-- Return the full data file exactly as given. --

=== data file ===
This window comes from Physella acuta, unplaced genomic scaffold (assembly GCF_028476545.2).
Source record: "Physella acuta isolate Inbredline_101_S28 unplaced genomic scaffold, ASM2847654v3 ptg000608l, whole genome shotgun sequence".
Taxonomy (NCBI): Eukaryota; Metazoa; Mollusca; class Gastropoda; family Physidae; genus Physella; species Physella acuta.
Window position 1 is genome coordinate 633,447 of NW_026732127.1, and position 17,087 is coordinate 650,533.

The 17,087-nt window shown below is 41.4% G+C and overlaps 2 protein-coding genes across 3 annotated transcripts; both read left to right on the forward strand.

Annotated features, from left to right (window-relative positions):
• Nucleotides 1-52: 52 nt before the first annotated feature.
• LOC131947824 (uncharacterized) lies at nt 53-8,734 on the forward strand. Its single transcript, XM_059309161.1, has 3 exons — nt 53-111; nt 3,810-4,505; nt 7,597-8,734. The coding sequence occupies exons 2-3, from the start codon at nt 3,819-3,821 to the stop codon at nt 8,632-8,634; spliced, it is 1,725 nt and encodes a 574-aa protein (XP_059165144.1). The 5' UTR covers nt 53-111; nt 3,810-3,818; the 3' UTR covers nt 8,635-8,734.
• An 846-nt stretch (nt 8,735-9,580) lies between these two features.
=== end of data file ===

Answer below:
This window comes from Physella acuta, unplaced genomic scaffold (assembly GCF_028476545.2).
Source record: "Physella acuta isolate Inbredline_101_S28 unplaced genomic scaffold, ASM2847654v3 ptg000608l, whole genome shotgun sequence".
Taxonomy (NCBI): Eukaryota; Metazoa; Mollusca; class Gastropoda; family Physidae; genus Physella; species Physella acuta.
Window position 1 is genome coordinate 633,447 of NW_026732127.1, and position 17,087 is coordinate 650,533.

The 17,087-nt window shown below is 41.4% G+C and overlaps 2 protein-coding genes across 3 annotated transcripts; both read left to right on the forward strand.

Annotated features, from left to right (window-relative positions):
• Nucleotides 1-52: 52 nt before the first annotated feature.
• LOC131947824 (uncharacterized) lies at nt 53-8,734 on the forward strand. Its single transcript, XM_059309161.1, has 3 exons — nt 53-111; nt 3,810-4,505; nt 7,597-8,734. The coding sequence occupies exons 2-3, from the start codon at nt 3,819-3,821 to the stop codon at nt 8,632-8,634; spliced, it is 1,725 nt and encodes a 574-aa protein (XP_059165144.1). The 5' UTR covers nt 53-111; nt 3,810-3,818; the 3' UTR covers nt 8,635-8,734.
• An 846-nt stretch (nt 8,735-9,580) lies between these two features.